The Topics Every Medical Physicist Should Know Tutorials in Radiotherapy Physics: Advanced Topics with Problems and Solutions covers selected advanced topics that are not thoroughly discussed in any of the standard medical physics texts. The book brings together material from a large variety of sources, avoiding the need for you to search through and digest the vast research literature. The topics are mathematically developed from first principles using consistent notation.
Clear Derivations and In-Depth Explanations The book offers insight into the physics of electron acceleration in linear accelerators and presents an introduction to the study of proton therapy. It then describes the predominant method of clinical photon dose computation: convolution and superposition dose calculation algorithms. It also discusses the Boltzmann transport equation, a potentially fast and accurate method of dose calculation that is an alternative to the Monte Carlo method. This discussion considers Fermi-Eyges theory, which is widely used for electron dose calculations. The book concludes with a step-by-step mathematical development of tumor control and normal tissue complication probability models. Each chapter includes problems with solutions given in the back of the book.
Prepares You to Explore Cutting-Edge Research This guide provides you with the foundation to read review articles on the topics. It can be used for self-study, in graduate medical physics and physics residency programs, or in vendor training for linacs and treatment planning systems.
Patrick N. McDermott (Beaumont Health Troy Michigan USA)
Apple Academic Press Inc.
Country of Publication:
11 July 2016
The Physics of Electron Acceleration in Medical Linacs Introduction Maxwell's Equations Cylindrical Waveguides Traveling Wave Accelerators I Cavity Oscillations Energy Traveling Wave Accelerators II Standing Wave Accelerators Pulsed Operation and Waveforms Frequency Stability and Fabrication of Waveguide Structures Changing Beam Energy Comparison between TW and SW Linacs X-Band Linacs Proton Therapy Physics: Protons for Pedestrians Introduction Brief History Interaction of Protons with Matter Absorbed Dose and the Bragg Peak A Few Words about Radiobiology Circular Charged Particle Orbits and Stability Proton Therapy Accelerators Beam Transport and Gantries Lateral and Axial Beam Spreading Beam Calibration Dose Calculation Algorithms Inhomogeneities Dose Distributions Radiation Shielding New Developments Summary Convolution/Superposition Dose Computation Algorithms Introduction Monoenergetic Beams, Homogeneous Medium Convolution Integrals Polyenergetic Beams, Homogeneous Medium Incident Energy Fluence, Beam Modeling, and Primary Photon Transport Point Dose Kernels Analytical Derivation of a Point Kernel for Singly Scattered Photons Heterogeneities Pencil Beams Patient Geometry Collapsed Cone Convolution Calculation of Monitor Units Dose Calculation Speed Pinnacle Treatment Planning System Conclusion Deterministic Radiation Transport: A Rival to Monte Carlo Methods Introduction Absorbed Dose, Kerma, and Fluence Differential Fluence Calculation of Dose from Fundamental Radiometric Quantities Transport Equation Primary Radiation Consisting of Charged Particles CSDA Approximation Indirectly Ionizing Radiation Efficacy of BTE-Based Dose Calculations Fermi-Eyges Theory and Electron Pencil Beam Dose Calculations Conclusion Tumor Control and Normal Tissue Complication Probability Models in Radiation Therapy Introduction Some Elements of Probability Theory DVHs Normal Tissue Complication Probability Tumor Control Probability Probability of Uncomplicated Control Conclusions/Summary Problems, Questions, Symbols, References, and Endnotes appear at the end of each chapter.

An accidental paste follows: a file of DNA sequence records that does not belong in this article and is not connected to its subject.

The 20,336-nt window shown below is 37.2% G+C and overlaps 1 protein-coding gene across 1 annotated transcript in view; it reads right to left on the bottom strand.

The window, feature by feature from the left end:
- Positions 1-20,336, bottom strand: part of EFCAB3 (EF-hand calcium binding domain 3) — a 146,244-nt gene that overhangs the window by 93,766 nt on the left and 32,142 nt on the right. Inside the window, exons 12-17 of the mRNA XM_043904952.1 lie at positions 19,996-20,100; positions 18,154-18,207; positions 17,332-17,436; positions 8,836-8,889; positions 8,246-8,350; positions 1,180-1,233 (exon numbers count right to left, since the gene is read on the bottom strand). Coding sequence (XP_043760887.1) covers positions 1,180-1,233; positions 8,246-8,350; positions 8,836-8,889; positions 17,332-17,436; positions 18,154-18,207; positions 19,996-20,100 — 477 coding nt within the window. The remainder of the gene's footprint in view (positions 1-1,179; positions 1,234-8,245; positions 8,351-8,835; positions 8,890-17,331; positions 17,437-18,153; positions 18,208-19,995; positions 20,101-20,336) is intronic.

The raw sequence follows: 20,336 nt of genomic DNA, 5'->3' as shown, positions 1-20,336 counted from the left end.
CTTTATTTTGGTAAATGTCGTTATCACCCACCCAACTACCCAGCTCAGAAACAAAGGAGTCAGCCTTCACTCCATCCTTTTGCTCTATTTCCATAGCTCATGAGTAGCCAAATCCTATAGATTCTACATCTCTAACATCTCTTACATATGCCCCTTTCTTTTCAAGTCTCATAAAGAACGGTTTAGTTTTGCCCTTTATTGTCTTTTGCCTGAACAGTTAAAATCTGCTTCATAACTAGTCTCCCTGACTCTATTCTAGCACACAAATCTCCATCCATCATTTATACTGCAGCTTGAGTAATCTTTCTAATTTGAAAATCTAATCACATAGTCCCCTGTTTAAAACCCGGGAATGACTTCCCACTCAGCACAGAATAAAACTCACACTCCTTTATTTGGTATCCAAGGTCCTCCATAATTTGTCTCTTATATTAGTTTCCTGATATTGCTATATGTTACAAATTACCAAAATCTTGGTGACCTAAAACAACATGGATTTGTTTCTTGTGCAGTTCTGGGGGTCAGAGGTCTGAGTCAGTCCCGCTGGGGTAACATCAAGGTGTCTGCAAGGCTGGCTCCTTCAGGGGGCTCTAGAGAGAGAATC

Patrick N. McDermott, PhD, is the director of physics education at Beaumont Health and an adjunct associate professor at Oakland University. He was previously an associate professor in the Department of Radiation Oncology at Wayne State University and a physicist at the Karmanos Cancer Institute. He is a fellow of the American Association of Physicists in Medicine and a recipient of numerous teaching awards. He earned a PhD in physics and astronomy from the University of Rochester and an MS in radiological physics from Wayne State University. He is board certified in radiation oncology physics by the American Board of Medical Physics.
Reviews for Tutorials in Radiotherapy Physics: Advanced Topics with Problems and Solutions
The application of radiation physics to medicine is an expanding multidisciplinary field based on knowledge, tools and techniques derived from nuclear and particle physics. This book will therefore appeal not only to curious medical physicists and scientists active in the fi eld, but also to physicists in general who - as the author comments - `like understanding'. -CERN Courier (Jan/Feb 2017)